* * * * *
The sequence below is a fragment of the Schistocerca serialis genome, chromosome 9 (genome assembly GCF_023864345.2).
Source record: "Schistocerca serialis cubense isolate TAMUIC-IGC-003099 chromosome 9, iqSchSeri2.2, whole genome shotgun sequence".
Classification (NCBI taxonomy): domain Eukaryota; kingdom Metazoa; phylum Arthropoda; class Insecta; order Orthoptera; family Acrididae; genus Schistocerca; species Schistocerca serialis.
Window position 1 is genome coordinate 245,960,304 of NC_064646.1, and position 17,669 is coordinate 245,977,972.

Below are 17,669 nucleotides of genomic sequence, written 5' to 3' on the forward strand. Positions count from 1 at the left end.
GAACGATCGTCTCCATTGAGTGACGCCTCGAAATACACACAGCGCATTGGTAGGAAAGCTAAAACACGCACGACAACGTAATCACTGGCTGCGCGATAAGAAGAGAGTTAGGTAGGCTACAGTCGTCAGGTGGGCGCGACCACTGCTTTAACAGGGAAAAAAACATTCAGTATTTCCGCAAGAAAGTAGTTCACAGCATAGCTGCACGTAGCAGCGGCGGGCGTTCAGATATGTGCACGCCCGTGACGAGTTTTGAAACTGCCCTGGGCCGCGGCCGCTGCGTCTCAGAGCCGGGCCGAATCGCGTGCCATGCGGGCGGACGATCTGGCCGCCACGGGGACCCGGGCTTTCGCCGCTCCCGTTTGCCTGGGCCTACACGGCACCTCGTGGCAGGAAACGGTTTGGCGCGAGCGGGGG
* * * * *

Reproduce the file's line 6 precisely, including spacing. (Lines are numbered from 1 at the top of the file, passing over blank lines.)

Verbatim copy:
GAACGATCGTCTCCATTGAGTGACGCCTCGAAATACACACAGCGCATTGGTAGGAAAGCTAAAACACGCACGACAACGTAATCACTGGCTGCGCGATAAGAAGAGAGTTAGGTAGGCTACAGTCGTCAGGTGGGCGCGACCACTGCTTTAACAGGGAAAAAAACATTCAGTATTTCCGCAAGAAAGTAGTTCACAGCATAGCTGCACGTAGCAGCGGCGGGCGTTCAGATATGTGCACGCCCGTGACGAGTTTTGAAACTGCCCTGGGCCGCGGCCGCTGCGTCTCAGAGCCGGGCCGAATCGCGTGCCATGCGGGCGGACGATCTGGCCGCCACGGGGACCCGGGCTTTCGCCGCTCCCGTTTGCCTGGGCCTACACGGCACCTCGTGGCAGGAAACGGTTTGGCGCGAGCGGGGG